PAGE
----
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How the Trump administration could make trans people invisible under the law

The document encourages federal agencies to adopt a rigid, outdated definition of “gender,” dictated “on a biological basis that is clear, grounded in science, objective and administrable.”

by Tess Owen
Oct 22 2018, 8:21pm

America’s transgender community has withstood numerous blows as result of the Trump Administration’s efforts to dismantle their civil rights. Now, they’re facing what could be the most devastating move of all: erasure.

Over the weekend, the New York Times reported the existence of an internal Department of Health and Human Services memo that pushed for a measure that would essentially gut federal civil rights protections for transgender individuals. The document encourages federal agencies to adopt a rigid, outdated definition of “gender,” dictated “on a biological basis that is clear, grounded in science, objective and administrable,” according to the Times. The proposal also includes a provision to require individuals to undergo genetic testing to clear up lingering disputes or confusion about their gender.

If federal agencies implement the proposal, the government would no longer have to view the approximately 1.4 million transgender people in America as a protected class under civil rights law, experts told VICE News.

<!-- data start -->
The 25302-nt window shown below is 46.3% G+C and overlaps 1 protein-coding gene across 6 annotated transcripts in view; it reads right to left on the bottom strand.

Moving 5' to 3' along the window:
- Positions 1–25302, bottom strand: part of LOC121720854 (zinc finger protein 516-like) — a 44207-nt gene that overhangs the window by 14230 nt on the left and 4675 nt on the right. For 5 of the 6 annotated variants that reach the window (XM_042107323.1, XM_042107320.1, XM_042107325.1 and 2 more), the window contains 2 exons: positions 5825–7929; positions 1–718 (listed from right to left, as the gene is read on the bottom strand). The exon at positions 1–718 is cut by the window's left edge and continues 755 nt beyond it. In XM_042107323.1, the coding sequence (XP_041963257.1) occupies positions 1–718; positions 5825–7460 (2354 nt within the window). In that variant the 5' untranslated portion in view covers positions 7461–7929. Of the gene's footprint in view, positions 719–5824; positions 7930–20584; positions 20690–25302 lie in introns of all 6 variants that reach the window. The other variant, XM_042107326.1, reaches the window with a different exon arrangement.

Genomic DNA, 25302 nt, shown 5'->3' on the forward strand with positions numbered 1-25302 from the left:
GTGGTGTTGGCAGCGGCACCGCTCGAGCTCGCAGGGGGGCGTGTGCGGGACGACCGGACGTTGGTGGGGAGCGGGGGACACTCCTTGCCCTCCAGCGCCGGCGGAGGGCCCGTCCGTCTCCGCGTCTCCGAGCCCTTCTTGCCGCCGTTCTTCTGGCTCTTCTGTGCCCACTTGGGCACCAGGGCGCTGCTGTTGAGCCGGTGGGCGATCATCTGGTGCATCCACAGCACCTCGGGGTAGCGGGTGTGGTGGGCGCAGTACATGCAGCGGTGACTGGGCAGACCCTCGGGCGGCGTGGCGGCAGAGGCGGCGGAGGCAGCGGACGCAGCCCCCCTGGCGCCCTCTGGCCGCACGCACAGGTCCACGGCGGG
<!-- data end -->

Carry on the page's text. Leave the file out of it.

“The concern is that there are many areas of federal regulation that directly affect the lives of trans individuals,” said Suzanne Goldberg, who heads Columbia Law Schools’ Center for Gender and Sexuality Law, “from obtaining documents like passports to accessing healthcare via the Affordable Care Act.

Basing gender-identity solely on biological characteristics also runs contrary to the consensus shared by the medical community: The American Medical Association, for example, defines that gender “includes more than sex and serves as a cultural indicator of a person’s personal and social identity.”

The next steps

The Department of Health and Human Services is reportedly preparing to present the memo, which has circulated since the spring, to the Justice Department by the end of the year. If approved, the new definition of gender could be enforced across multiple agencies, including the Department of Justice, Department of Education, the Department of Health and Human Services, and the Department of Labor.